distress or vex her” immediately lets the reader know that his
           novel is going to be concerned with class. Emma is an unlikely
           heroine, especially when contrasted with the other heroines of
           Austen‟s novels. Elizabeth Bennett, Eleanor and Marianne
           Dashwood, Catherine Morland are all poor girls with many
           problems that will prevent them from progressing. Emma does
           not have these. Consider therefore why the idea of an upper
           class heroine may be important to Austen? Does it show the
           inequalities between men and women? That Emma is
           fundamentally bored because her class and sex do not allow her
           any other occupations and therefore turns to matchmaking as the
           only way of keeping herself amused. Mr K and Mr Woodhouse
           are constantly tending to matters of business. Does it illustrate to
           the reader that a journey of self discovery and self realisation is
           just as important whatever your class? That the rich and adored
           (an 18th century form of celebrity?) are not necessarily to be
           envied. This is a really interesting question and would be useful
Themes in Jane Austen’s ‘Emma’


          to consider, and a point to pursue in any exam question
          concerning Emma‟s journey of self discovery.
           Interestingly, Emma is constantly trying to match Harriet, an
               illegitimate shop keeper‟s daughter with men far above her
               own class. What does this tell you about her attitude towards
               class? She, who is snobby in the extreme in any other situation
               in the book. Does it show Emma to advantage because her
               feelings of friendship transcend her own class prejudices? Or
               is it merely another case of Emma taking a fancy to something
               and wanting to get her own way. (Something Mr K indicates
               early on in the book that has happened before) Is this another
               way Austen satirises the class tradition?
           Marriage is a theme that runs parallel to class in „Emma‟.
               Many of the characters try/or are pushed to marry outside
               their class. Mr Elton proposes to Emma to aggrandise himself
               and get his grubby paws on her money. Emma attempts to
               romanticise Harriet and shift her up the class ladder to
               become a vicar‟s wife, and later to become Frank Churchill‟s
               beloved. Many characters wish Emma and Frank Churchill to
               marry, even Emma to begin with, although reasonably early
               on she realises that he is not quite of the same class as her.
               (He is a bit of a dandy, a rake and although good to flirt with,
               he is perhaps not of the same rank…) However by the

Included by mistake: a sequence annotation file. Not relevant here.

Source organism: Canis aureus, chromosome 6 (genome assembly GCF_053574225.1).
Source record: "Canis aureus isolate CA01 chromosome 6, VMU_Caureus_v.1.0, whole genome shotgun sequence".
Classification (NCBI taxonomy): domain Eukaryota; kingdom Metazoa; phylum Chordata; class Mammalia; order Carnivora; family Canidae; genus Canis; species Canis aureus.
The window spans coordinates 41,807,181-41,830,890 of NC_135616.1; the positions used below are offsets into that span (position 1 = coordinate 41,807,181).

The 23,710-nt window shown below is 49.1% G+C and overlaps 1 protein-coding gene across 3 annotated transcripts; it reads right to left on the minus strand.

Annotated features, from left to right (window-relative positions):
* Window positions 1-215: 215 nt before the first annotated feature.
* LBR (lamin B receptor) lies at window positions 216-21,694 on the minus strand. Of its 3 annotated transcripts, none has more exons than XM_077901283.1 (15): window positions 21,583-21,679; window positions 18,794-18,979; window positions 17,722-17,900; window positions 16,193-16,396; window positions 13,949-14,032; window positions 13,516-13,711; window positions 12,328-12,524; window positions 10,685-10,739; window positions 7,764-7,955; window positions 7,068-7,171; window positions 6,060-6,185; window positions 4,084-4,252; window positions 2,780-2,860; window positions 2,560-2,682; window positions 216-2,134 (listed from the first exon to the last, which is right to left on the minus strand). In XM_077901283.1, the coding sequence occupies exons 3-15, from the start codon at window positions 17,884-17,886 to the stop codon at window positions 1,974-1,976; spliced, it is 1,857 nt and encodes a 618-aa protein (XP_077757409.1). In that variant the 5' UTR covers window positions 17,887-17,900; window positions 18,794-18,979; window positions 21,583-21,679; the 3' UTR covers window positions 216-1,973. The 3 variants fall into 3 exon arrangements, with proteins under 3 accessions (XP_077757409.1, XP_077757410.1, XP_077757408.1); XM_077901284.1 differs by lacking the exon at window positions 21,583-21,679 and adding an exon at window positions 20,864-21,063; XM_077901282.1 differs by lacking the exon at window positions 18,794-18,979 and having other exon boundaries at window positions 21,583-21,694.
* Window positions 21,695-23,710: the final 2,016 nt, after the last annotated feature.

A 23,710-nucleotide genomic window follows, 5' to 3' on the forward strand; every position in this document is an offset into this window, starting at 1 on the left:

conclusion of ‘Emma’, all these characters have gone back to
               their own sphere (or roundabout); Emma herself marries the
               only man in the area who is of her own class. Jane Fairfax is
               perhaps the only character who marries outside her rank,
               however we are consistently told that actually Jane Fairfax is
               the only equal to Emma in Highbury so she is the only
               character suitable enough to marry a Frank Churchill. Even
               Harriet‟s inequalities of class are brushed aside when Mr
               Knightly decides that she is better than Mrs Elton, and now
               therefore perfectly on a par with Robert Martin. Moreover, we
               are assured that everyone is far more happy with this state of
               affairs than if Harriet had managed to marry Mr Knightly – as
               she at one point believes she is more than equal too. (“it
               would be not so very wonderful after all”) Emma (and the
               reader) realise that attempting to move Harriet up the social
               ladder could have terrible consequences for all. Taking all of
               this into account – what social comments can be gauged from
               the conclusion of ‘Emma’?
           Consider importance of rich relations/benefactors – being
               attached to people of class a burden? Frank/Jane/Harriet
           Key points/threads in the novel where the importance of
               „class‟ is illustrated.
          (i)       Emma/Harriet relationship
          (ii)      Mr Knightly/Emma argument re: HS/RM
          (iii) Mr Elton‟s proposal
          (iv) Jane Fairfax
Themes in Jane Austen’s ‘Emma’


          (v)   Mrs Elton
          (vi)  Gathering at the Coles/Ball at the Crown
          (vii) Strawberry picking at Donwell
          (viii)Emma‟s rudeness to Miss Bates at Box Hill. Turning point in
                Emma‟s development.
          (ix) Mrs Churchill‟s death – secret engagement Frank/Jane
          (x)   Harriet/Mr Knightly
          (xi) Mr Knightly/Emmaa‟s engagement
          Can you think of any others?


      What quotes can you find that are particularly relevant when dealing
       with this theme? Why?

				
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posted:8/23/2011